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social sciences

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The term dates from the 1980s. Its coinage is usually attributed to Virginia Prince, the Southern Californian advocate for heterosexual male transvestites, who in the 1960s wrote such pioneering self-help books as The Transvestite and His Wife and How To Be a Woman though Male.

Changing Definitions

The term initially referred to individuals, like Prince, who lived full-time in a social role not typically associated with their natal sex, but who did not resort to genital surgery as a means of supporting their gender presentation. The logic of the term is that, while transvestites episodically change their clothes and permanently change their genitals, transgenders make a sustained change of their social gender through non-surgical means.

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The term took on a different set of meanings following the publication of Leslie Feinberg's 1992 pamphlet, Transgender Liberation: A Movement Whose Time Has Come, the ideas in which were later expanded into the books Transgender Warriors (1997) and Trans Liberation: Beyond Pink or Blue (1999).

In Feinberg's usage, transgender became an umbrella term used to represent a political alliance between all gender-variant people who do not conform to social norms for typical men and women, and who suffer political oppression as a result.

As such, the term encompasses not only transgenders in the sense attributed to Prince, but also transvestites and transsexuals (who may be either female-to-male or male-to-female), , butch lesbians, effeminate gay men, drag queens, people who would prefer to answer to new pronouns or to none at all, non-stereotypical heterosexual men and women, intersex individuals, and members of non-Western European indigenous cultures who claim such identities as the Native American berdache or two-spirit status, Brazilian travesti, Indian hijras, Polynesian mahu, Omani xanith, African "female husbands," and Balkan "sworn virgins."

Transgender Liberation

Feinberg, a Marxist, asserts the historical thesis that gender variance is an intrinsic part of human culture that was often honored and revered in pre-capitalist societies, but which has been suppressed within capitalism. Transgender liberation requires the overthrow of capitalism, just as any truly revolutionary social change must address the question of transgender liberation.

While Feinberg's explicitly Marxist analysis of transgender phenomena has not been widely embraced, her/his redeployment of the term transgender and its linkage to a progressive social justice agenda has proven immensely influential. Within a few months of the publication of Transgender Liberation in 1992, a San Francisco activist group calling itself Transgender Nation had formed as a special interest group within Queer Nation, and became the first organized expression of a newly militant political sensibility associated with the term transgender.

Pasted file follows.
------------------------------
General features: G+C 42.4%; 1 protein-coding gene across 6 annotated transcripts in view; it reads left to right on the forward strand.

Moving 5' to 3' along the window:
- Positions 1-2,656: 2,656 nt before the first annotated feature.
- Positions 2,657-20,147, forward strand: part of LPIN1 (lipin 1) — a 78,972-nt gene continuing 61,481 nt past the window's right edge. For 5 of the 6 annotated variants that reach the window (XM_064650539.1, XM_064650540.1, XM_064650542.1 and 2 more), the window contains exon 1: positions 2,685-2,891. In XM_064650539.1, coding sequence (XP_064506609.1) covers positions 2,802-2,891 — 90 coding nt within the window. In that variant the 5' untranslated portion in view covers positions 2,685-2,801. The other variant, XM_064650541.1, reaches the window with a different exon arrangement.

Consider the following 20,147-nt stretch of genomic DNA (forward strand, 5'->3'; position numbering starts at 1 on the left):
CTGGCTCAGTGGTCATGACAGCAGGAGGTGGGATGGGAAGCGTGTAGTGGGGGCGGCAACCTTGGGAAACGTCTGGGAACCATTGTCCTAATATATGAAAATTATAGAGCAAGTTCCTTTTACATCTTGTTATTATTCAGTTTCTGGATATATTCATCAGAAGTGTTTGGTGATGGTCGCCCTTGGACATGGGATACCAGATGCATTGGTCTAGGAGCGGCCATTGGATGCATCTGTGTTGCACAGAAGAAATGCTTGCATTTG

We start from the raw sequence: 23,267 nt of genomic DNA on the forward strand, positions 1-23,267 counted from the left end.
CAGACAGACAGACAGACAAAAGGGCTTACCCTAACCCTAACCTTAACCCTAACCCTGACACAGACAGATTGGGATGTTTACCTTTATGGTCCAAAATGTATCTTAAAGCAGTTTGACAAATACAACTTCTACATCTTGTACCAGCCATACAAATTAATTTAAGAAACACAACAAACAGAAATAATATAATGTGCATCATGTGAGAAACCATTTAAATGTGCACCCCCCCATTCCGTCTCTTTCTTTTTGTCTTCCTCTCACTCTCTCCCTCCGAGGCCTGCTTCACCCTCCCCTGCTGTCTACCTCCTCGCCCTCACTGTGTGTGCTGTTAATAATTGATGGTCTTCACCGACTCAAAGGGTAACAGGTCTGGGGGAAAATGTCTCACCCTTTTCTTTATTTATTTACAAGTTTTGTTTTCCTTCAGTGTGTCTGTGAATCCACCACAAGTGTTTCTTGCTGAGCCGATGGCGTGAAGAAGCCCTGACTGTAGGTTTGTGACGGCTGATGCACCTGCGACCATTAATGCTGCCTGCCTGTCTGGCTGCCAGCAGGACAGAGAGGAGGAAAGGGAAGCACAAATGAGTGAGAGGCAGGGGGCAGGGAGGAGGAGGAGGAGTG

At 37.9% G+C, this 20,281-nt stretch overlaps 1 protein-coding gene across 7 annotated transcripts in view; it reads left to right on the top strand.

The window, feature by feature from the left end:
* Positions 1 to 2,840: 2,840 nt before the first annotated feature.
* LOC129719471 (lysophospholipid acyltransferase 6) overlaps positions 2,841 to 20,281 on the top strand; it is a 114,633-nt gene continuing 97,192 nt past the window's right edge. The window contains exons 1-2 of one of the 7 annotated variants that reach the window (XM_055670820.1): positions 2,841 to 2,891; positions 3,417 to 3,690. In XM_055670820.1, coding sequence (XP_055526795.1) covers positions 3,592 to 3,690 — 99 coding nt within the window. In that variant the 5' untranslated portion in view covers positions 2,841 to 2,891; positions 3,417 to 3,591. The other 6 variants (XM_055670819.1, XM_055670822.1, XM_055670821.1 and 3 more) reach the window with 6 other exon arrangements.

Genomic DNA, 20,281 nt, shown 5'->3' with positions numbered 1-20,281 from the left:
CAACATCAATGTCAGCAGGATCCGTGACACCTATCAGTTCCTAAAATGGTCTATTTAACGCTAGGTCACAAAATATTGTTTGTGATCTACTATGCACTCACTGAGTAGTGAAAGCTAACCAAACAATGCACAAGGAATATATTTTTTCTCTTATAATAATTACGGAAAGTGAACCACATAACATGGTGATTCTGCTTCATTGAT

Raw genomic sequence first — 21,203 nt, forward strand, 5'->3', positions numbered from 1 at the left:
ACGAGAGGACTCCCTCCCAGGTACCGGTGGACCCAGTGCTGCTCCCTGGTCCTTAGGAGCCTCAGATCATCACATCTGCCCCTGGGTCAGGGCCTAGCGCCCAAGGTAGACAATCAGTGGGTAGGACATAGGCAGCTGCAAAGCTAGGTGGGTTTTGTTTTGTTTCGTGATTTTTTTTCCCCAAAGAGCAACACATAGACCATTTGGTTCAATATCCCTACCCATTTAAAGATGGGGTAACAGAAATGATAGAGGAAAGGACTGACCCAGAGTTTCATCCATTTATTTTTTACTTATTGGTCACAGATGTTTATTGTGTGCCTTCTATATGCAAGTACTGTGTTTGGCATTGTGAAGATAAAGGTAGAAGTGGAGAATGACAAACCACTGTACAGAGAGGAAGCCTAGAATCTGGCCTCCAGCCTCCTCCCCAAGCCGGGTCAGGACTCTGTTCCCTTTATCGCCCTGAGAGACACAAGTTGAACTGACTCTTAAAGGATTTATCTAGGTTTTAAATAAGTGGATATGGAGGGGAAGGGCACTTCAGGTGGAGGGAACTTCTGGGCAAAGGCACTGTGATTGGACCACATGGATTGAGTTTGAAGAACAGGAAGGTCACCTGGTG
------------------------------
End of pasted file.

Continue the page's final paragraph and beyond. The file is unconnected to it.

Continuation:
Contested Meanings

Throughout the 1990s, a complex identity (and post-identity) politics grew up around transgender. For some, it has represented a powerful intellectual construct that could serve as a foundation for analyzing and representing the entire spectrum of human diversity across time and culture, while others have perceived it as a self-applied label representing only small segments of the wider gender-variant population.

Some transsexuals have seen in the term a rejection of genital surgery, while others have seen rejection of the term transgender to signify a conservative or apolitical sensibility. The term is often thought to represent a post-modern epistemological framework that posits a break between the "signifier" of gender and the "sign" or "referent" of bodily sex, and it is rejected or embraced on that basis.

Within Euro-American contexts, transgender has sometimes been seen as a term originating in elite, white, academic circles, and at other times as the basis of a progressive and inclusive gender rights movement. Outside of the United States and Europe, it has often been perceived as a non-indigenous term applied in a colonialist fashion to local gender cultures; at other times, it has been seen as a vehicle for forging alliances among divergent groups suffering from specific forms of gender oppression.

The primary divisions cluster around whether the universalizing potential of the term obscures meaningful differences between various specific forms and locations of gender atypicality, or whether the minoritizing potential of the term disables meaningful action and analysis rooted in a more systemic critique of social structures.

Established Term

More remarkable than the diversity of opinions about the meaning and political consequences of the term transgender is the astonishing speed with which it became an established, if contested, term. As anthropologist David Valentine has demonstrated, transgender had become a well-established term and concept in the popular media, glbtq community usage, academic publications, and social science/public health grant applications and funding decisions by 1995.

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